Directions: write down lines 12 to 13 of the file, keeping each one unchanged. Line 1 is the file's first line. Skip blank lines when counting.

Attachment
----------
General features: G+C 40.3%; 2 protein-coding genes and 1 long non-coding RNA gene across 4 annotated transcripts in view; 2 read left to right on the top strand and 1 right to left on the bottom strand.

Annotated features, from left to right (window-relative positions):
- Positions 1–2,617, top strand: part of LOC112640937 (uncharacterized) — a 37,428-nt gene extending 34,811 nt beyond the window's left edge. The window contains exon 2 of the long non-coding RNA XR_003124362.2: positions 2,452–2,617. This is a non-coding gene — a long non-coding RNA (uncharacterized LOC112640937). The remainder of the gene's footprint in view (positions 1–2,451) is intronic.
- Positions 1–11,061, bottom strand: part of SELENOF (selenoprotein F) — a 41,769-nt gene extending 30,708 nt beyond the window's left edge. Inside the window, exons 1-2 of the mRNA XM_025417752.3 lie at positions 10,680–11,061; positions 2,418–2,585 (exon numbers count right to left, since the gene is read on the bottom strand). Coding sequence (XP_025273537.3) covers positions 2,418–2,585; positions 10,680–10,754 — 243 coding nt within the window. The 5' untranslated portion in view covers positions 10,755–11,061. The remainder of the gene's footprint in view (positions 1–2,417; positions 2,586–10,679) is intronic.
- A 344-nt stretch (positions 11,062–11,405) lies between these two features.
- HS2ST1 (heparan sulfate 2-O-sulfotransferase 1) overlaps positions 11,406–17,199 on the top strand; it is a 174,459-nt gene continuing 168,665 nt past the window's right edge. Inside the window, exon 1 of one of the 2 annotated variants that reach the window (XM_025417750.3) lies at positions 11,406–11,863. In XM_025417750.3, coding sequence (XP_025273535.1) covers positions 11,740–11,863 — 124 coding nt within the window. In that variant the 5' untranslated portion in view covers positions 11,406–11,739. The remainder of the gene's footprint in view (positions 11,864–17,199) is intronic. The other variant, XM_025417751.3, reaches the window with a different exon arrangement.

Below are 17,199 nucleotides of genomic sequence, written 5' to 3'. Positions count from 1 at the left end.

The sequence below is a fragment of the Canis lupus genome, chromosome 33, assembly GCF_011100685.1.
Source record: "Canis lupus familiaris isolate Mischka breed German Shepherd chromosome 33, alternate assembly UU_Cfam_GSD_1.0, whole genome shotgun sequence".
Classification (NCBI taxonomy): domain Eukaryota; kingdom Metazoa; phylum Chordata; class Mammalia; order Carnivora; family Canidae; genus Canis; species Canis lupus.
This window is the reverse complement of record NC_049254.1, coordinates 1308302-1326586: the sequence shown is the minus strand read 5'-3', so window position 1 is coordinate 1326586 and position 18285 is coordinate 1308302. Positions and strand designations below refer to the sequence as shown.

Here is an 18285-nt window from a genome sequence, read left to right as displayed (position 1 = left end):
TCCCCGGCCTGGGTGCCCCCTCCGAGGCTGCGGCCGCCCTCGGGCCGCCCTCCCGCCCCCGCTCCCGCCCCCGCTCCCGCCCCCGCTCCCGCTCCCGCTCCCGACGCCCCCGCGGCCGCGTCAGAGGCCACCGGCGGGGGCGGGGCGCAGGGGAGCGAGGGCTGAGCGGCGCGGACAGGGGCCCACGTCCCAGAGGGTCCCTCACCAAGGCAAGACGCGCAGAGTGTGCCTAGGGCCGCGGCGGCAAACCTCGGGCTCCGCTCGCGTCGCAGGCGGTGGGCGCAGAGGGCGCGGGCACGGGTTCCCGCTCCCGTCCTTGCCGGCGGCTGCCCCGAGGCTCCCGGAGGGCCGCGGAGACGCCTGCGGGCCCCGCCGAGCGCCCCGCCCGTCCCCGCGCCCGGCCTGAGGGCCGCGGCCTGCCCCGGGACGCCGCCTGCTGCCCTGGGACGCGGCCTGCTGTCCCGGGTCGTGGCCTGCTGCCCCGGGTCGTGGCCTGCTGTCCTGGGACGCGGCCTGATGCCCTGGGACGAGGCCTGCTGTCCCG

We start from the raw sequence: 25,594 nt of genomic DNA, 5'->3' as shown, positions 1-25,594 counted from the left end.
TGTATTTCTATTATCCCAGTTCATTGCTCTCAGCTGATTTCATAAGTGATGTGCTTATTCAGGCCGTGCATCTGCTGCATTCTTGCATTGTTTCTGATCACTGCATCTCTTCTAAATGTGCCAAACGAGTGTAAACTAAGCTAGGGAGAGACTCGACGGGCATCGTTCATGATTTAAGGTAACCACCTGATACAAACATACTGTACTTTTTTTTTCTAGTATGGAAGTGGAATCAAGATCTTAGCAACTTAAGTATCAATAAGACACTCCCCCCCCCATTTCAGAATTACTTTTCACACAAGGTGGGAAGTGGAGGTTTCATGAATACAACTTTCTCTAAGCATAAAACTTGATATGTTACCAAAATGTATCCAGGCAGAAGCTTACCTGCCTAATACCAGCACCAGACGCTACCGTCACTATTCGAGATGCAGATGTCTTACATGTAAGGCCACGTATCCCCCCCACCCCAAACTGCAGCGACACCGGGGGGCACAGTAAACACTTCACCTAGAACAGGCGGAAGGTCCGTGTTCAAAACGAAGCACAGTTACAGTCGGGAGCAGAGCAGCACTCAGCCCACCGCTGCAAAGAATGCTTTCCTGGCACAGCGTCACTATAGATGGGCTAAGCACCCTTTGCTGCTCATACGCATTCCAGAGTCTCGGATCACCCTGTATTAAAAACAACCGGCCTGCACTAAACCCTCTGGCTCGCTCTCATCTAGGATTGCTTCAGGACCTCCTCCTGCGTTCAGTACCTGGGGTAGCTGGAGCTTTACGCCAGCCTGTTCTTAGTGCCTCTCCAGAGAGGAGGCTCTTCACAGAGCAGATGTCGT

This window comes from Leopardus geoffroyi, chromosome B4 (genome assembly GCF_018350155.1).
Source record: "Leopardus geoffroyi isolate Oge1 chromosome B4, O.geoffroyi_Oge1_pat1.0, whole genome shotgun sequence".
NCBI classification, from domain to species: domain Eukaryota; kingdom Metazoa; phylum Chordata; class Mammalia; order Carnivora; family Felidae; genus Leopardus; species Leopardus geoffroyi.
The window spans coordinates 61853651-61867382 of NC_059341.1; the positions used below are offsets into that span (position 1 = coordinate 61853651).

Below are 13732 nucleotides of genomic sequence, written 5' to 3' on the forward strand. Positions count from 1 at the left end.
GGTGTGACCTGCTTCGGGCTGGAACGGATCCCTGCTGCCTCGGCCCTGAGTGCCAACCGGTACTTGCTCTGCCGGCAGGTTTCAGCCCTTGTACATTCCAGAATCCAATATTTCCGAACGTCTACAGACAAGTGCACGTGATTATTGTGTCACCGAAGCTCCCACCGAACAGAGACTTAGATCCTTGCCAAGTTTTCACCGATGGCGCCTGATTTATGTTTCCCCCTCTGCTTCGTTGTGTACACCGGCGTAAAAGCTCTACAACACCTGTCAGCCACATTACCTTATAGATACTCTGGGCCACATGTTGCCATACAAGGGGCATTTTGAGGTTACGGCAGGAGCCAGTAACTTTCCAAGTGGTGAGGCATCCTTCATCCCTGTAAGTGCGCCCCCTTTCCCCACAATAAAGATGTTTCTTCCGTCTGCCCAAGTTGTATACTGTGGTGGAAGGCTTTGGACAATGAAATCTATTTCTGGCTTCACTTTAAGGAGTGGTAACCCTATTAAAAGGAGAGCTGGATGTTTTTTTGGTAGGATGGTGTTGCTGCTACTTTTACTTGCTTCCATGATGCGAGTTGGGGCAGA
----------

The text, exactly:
Here is an 18285-nt window from a genome sequence, read left to right as displayed (position 1 = left end):
TCCCCGGCCTGGGTGCCCCCTCCGAGGCTGCGGCCGCCCTCGGGCCGCCCTCCCGCCCCCGCTCCCGCCCCCGCTCCCGCCCCCGCTCCCGCTCCCGCTCCCGACGCCCCCGCGGCCGCGTCAGAGGCCACCGGCGGGGGCGGGGCGCAGGGGAGCGAGGGCTGAGCGGCGCGGACAGGGGCCCACGTCCCAGAGGGTCCCTCACCAAGGCAAGACGCGCAGAGTGTGCCTAGGGCCGCGGCGGCAAACCTCGGGCTCCGCTCGCGTCGCAGGCGGTGGGCGCAGAGGGCGCGGGCACGGGTTCCCGCTCCCGTCCTTGCCGGCGGCTGCCCCGAGGCTCCCGGAGGGCCGCGGAGACGCCTGCGGGCCCCGCCGAGCGCCCCGCCCGTCCCCGCGCCCGGCCTGAGGGCCGCGGCCTGCCCCGGGACGCCGCCTGCTGCCCTGGGACGCGGCCTGCTGTCCCGGGTCGTGGCCTGCTGCCCCGGGTCGTGGCCTGCTGTCCTGGGACGCGGCCTGATGCCCTGGGACGAGGCCTGCTGTCCCG